Hamish is pretty interested in the baby in mum's belly and having a little brother, but less keen on the idea that pretty soon the baby will live with us and scream and sleep a lot of the time. While he's had some experience with younger kids at playgroup, I have a suspicion that he's expecting a baby somewhat more akin to a 6 month old to show up. He has suggested that we name the baby "General", "Wun Chew" and "Fanny". Some of them names we're considering were run past him, and so far he's declared them all too silly or not real names.
Mr Wriggly himself is doing fine. The 32 week scan that we were asked to have to check for low birth weigh turned out to be just fine - which didn't really come as a shock
. He was about 2.1kg at 32 weeks; add 250g odd grams a week and that puts him at about 4kg when (if) he goes to 40 weeks (and about 3kg if its 36. For comparison, Hamish was 3.2kg). He has a good heartbeat, good brain blood flow and a kick like an enraged mule.
Mr Wriggly is already past the theoretical half way point. He's definitely wriggling and jiggling around inside goldengrove
, and you can kinda feel it on the outside too.
We had a 20 week scan... well, actually, we had two 20 week scans, because on the first one he wouldn't stop playing with his toes. Its a little hard to get an accurate count of toes and fingers when he kept tangling them together. So between that and not being keen on rolling over so we could get a look on the far side, we ended up having to come back a couple of days later for the supplementary bits.
The good news is that everything seemed to be ok, despite the ghost skull visuals you get when using ultrasound. Brain was there, and on the inside, heart was hammering away, all the arms and legs were the appropriate size, profile was suitable Alfred-Hitchcock-like.
The slightly concerning news is that "PAPP A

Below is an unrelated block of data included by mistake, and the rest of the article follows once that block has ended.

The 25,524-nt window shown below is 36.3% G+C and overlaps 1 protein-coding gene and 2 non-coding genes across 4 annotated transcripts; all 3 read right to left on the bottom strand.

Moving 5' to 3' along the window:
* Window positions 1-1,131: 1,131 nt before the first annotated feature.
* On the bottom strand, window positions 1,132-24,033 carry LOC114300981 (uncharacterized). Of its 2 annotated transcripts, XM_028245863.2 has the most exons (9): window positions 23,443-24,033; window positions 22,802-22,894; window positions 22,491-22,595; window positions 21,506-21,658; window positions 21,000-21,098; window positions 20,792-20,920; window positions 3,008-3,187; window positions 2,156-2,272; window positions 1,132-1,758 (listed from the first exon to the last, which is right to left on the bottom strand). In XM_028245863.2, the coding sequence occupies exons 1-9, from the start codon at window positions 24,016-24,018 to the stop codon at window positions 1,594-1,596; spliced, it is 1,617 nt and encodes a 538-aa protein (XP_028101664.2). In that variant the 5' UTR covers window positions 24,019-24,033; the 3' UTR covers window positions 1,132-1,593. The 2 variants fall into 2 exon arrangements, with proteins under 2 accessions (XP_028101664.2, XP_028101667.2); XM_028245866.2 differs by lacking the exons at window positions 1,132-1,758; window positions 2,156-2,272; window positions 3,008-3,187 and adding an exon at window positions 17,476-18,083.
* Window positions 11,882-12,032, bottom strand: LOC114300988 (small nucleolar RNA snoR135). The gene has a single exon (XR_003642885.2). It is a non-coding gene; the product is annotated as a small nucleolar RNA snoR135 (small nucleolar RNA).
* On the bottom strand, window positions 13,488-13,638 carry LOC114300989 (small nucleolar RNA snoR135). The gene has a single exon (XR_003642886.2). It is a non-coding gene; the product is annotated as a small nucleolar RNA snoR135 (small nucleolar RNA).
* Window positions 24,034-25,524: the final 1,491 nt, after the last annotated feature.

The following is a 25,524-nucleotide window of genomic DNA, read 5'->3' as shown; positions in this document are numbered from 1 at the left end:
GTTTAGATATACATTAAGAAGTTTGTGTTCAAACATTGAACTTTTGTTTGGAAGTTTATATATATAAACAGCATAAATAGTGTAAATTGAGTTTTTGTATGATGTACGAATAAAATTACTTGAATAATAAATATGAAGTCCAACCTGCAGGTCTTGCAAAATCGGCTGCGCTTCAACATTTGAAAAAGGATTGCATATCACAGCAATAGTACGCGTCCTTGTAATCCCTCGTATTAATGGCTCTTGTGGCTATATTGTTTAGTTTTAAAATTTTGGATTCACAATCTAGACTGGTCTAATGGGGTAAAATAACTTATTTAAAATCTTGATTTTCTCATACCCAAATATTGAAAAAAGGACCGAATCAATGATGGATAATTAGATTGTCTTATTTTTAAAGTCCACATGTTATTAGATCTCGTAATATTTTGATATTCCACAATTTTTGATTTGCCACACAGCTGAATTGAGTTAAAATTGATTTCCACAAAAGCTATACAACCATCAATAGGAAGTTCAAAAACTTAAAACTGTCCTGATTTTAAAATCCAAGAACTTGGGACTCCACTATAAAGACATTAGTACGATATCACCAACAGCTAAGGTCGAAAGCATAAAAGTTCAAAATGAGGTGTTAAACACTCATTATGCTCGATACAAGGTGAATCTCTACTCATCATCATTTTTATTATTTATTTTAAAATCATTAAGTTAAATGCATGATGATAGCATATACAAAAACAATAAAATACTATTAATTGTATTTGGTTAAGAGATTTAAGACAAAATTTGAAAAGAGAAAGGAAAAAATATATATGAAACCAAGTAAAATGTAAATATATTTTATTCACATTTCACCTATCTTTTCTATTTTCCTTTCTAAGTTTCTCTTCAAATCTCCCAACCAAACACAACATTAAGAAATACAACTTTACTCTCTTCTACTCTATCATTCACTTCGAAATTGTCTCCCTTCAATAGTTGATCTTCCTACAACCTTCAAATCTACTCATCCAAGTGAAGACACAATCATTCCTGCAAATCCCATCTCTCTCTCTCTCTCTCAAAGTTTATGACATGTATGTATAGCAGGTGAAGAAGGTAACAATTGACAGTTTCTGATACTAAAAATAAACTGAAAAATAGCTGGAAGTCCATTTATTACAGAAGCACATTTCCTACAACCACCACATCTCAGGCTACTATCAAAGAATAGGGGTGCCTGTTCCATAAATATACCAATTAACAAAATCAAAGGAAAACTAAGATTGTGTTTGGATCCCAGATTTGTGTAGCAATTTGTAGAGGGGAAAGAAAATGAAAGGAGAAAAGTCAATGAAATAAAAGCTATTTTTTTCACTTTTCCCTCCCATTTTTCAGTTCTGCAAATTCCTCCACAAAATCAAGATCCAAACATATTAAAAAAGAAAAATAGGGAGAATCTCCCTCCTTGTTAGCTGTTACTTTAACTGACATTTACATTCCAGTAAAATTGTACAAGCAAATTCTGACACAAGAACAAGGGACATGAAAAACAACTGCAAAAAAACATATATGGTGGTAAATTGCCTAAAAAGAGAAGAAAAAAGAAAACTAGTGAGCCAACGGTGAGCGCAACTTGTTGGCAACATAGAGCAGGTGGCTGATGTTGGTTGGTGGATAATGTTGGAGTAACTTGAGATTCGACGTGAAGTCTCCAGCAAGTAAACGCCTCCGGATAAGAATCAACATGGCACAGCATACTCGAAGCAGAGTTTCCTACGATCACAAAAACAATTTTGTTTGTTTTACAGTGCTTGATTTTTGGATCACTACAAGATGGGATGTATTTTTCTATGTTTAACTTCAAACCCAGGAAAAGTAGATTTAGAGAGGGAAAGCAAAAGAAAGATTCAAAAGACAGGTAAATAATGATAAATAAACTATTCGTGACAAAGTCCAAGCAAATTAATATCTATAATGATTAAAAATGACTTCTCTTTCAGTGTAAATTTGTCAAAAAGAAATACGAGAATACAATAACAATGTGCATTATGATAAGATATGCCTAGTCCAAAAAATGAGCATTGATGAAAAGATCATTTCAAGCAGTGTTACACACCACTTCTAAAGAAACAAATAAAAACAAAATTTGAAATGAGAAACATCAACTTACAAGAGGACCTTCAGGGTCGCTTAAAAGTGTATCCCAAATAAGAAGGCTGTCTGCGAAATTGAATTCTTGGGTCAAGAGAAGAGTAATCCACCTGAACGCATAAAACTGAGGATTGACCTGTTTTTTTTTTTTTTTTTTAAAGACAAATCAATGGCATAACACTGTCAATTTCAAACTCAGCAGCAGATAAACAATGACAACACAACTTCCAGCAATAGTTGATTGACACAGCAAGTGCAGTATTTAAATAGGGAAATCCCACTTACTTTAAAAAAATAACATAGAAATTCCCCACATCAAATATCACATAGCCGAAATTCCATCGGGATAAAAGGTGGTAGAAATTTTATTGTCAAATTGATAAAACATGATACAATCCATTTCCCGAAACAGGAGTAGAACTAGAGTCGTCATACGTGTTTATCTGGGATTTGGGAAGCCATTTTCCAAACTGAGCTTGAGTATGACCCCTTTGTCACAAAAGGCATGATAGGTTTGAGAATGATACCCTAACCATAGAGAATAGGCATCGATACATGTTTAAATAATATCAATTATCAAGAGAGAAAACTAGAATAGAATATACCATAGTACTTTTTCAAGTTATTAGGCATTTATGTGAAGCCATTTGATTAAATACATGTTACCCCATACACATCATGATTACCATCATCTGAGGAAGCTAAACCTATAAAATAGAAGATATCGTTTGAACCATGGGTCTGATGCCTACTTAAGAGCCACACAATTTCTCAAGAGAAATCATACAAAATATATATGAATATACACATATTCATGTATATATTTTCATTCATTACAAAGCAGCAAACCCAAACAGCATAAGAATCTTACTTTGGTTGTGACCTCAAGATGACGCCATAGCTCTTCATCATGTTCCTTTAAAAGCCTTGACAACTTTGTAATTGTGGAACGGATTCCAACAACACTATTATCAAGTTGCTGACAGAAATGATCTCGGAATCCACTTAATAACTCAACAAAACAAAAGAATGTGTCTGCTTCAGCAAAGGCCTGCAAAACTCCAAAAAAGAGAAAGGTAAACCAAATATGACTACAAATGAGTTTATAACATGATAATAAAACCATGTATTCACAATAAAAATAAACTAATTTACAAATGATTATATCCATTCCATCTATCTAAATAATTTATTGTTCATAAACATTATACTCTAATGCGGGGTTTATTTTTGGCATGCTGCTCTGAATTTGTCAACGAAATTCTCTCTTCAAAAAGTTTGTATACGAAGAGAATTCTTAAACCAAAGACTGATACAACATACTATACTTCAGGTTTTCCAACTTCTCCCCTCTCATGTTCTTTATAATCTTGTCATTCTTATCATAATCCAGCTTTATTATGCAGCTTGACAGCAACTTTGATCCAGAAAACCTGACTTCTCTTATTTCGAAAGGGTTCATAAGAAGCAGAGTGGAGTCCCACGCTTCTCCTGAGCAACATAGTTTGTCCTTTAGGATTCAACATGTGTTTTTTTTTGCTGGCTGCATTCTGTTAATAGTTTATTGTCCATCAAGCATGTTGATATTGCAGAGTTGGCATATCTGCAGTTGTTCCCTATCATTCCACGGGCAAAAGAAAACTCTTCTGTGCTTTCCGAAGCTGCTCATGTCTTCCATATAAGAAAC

" levels were a bit low in the blood test around the twelve week mark, which is what led to the higher than expected possibility of downs. Its associated with a few other potential issues as well, so we've got another scan to book for 32 weeks, just to check for things like low birth weight. That'll be just after New Years' Eve.goldengrove
is clearly showing now, and finding that her belly is a bit sensitive as Mr Wriggly expands to fill all the available space. Hamish also decided that he had a baby in his tummy and that we weren't to squish him. Hamish's other current contribution is to insist that the baby's name should be "pnar" or "squiggy".
and myself are looking forward to sprogling #2. goldengrove
is due next year about February 25, and is currently at 13.5 weeks of gestation and about 8 weeks of morning sickness. (My bet is either January 26, going by Hamish's effort, or February 29, for maximum complications).
Some folks are aware that it hasn't been the smoothest process at trying to get Hamish a little sibling, and this one has been a bit of a trial as well. Everything was going well until we got a combined test for downs that rated our chances a little bit too high, so we opted for the invasive CVS test to confirm what the situation was. The test carries a chance of miscarriage as a result of taking a sample of the placenta, but the chance was about the same as having a downs baby so it seemed the better option.
The good news, obviously, is that everything is fine, and goldengrove
is out of the immediate danger period for the cvs test, with no significant side effects.
As a side effect of checking out the bump's chromosomes for trisomies, we also already know that we're going to have a boy :)